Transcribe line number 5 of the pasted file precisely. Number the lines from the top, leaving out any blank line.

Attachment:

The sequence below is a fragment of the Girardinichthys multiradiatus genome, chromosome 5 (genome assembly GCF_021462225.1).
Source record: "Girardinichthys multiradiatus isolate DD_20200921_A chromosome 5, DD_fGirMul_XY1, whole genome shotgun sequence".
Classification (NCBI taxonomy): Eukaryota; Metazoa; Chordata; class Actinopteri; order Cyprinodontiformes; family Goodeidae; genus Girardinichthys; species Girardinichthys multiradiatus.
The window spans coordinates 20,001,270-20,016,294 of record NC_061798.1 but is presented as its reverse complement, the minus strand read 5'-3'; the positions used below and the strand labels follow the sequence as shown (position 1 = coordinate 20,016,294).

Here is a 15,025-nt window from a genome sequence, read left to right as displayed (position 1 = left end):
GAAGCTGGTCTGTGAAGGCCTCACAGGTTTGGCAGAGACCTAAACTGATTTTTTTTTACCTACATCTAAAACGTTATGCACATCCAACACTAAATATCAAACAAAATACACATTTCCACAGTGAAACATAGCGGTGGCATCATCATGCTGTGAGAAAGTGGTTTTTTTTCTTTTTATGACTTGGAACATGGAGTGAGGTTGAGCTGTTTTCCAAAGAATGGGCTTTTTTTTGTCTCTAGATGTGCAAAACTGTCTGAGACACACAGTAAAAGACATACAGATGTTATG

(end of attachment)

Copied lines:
Here is a 15,025-nt window from a genome sequence, read left to right as displayed (position 1 = left end):